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The birth, evolution and death of metabolic gene clusters in fungi


Fungi contain a remarkable diversity of both primary and secondary metabolic pathways involved in ecologically specialized or accessory functions. Genes in these pathways are frequently physically linked on fungal chromosomes, forming metabolic gene clusters (MGCs). In this Review, we describe the diversity in the structure and content of fungal MGCs, their population-level and species-level variation, the evolutionary mechanisms that underlie their formation, maintenance and decay, and their ecological and evolutionary impact on fungal populations. We also discuss MGCs from other eukaryotes and the reasons for their preponderance in fungi. Improved knowledge of the evolutionary life cycle of MGCs will advance our understanding of the ecology of specialized metabolism and of the interplay between the lifestyle of an organism and genome architecture.

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Fig. 1: Representative metabolic gene clusters from fungi.
Fig. 2: Distribution of predicted primary and secondary metabolic gene clusters across the genomes of representative fungal species.
Fig. 3: The toxicity avoidance hypothesis.

Figure adapted with permission from ref.29, Proceedings of the National Academy of Sciences of the United States of America.


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The authors thank past and present members of the Rokas laboratory, particularly J. Slot, J. Gibbons, M. Mead, K. McGary and J. Steenwyk, as well as long-time collaborator C. T. Hittinger for discussions over the years on the evolution of metabolic gene clusters in fungi. Research in the Rokas laboratory has been supported by the National Science Foundation, the Searle Scholars Program, the Guggenheim Foundation, the Burroughs Wellcome Trust, the National Institutes of Health, the Beckman Scholars Program and the March of Dimes.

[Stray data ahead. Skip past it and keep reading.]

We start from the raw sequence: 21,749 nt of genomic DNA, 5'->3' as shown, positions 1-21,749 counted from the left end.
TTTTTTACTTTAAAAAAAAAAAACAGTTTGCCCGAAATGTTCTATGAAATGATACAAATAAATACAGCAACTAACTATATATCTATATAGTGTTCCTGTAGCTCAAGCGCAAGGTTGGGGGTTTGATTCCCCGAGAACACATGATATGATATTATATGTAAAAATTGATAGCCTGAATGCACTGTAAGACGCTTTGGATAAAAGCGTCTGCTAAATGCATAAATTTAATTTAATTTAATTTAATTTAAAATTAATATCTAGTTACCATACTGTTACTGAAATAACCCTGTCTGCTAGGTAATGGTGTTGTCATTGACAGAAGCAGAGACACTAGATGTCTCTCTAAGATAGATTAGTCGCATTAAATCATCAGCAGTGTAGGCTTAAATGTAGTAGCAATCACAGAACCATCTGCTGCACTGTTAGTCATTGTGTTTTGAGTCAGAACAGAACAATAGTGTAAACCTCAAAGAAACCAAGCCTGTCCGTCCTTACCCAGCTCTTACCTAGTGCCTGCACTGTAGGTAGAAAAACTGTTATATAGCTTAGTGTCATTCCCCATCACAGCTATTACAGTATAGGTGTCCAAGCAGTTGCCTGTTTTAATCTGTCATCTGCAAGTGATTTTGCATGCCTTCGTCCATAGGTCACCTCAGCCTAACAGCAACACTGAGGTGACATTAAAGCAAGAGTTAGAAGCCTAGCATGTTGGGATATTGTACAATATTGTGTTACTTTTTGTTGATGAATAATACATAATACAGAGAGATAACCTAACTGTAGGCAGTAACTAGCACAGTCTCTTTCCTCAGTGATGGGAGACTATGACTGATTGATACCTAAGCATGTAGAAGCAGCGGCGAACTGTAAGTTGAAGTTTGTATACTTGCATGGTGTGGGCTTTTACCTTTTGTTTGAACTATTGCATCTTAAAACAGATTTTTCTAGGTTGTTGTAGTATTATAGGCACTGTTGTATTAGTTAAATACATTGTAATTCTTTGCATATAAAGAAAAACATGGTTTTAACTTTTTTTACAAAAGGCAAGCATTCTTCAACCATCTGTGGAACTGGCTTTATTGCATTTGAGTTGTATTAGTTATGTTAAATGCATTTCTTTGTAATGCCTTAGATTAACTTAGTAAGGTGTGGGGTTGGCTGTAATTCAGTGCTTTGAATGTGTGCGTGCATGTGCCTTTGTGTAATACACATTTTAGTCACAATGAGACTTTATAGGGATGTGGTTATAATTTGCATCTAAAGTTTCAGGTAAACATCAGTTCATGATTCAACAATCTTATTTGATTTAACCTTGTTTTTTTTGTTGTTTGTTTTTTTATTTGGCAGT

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Nature Reviews Microbiology thanks B. McDonald and the other anonymous reviewer(s) for their contribution to the peer review of this work.

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A.R., J.H.W. and A.L.L. wrote the article, researched data for the article, made substantial contributions to discussions of the content and reviewed and/or edited the manuscript before submission.

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Correspondence to Antonis Rokas.

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Primary metabolism

The part of metabolism involving pathways associated with growth, such as those for macronutrients (for example, carbohydrates, fat and proteins).

Secondary metabolism

(Or specialized metabolism). The part of metabolism involving pathways associated with the production of small, bioactive molecules, such as mycotoxins, pigments and antibiotics.

Metabolic gene clusters

(MGCs) A set of genes from the same metabolic pathway that is physically linked and occupies the same genetic locus in the chromosome; in other organisms, similarly organized co-adapted gene complexes are associated with non-metabolic traits and have come to be known as supergenes.


The full complement of genes present in a population or species, which includes genes present in all individuals as well as genes that are present in only some individuals (or even in a single individual).

Idiomorph alleles

The non-homologous alleles that determine the fungal mating type of an isolate.

Regulatory rewiring

The same metabolic pathway (or other biological process) is regulated by different (non-homologous) transcriptional factors (and circuits) in different species.

Horizontal gene transfer

(HGT; also known as lateral gene transfer). The transfer of genetic material from one organism to another through a process other than reproduction.

Convergent evolution

The independent evolution of similar traits or features in organisms belonging to different, unrelated lineages.

Black queen hypothesis

The idea that the loss of genes whose functions are associated with public goods (for example, the production of an antitoxin) may be individually advantageous (up to the point at which the cost associated with loss of public goods exceeds the benefit of loss).

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Rokas, A., Wisecaver, J.H. & Lind, A.L. The birth, evolution and death of metabolic gene clusters in fungi. Nat Rev Microbiol 16, 731–744 (2018).

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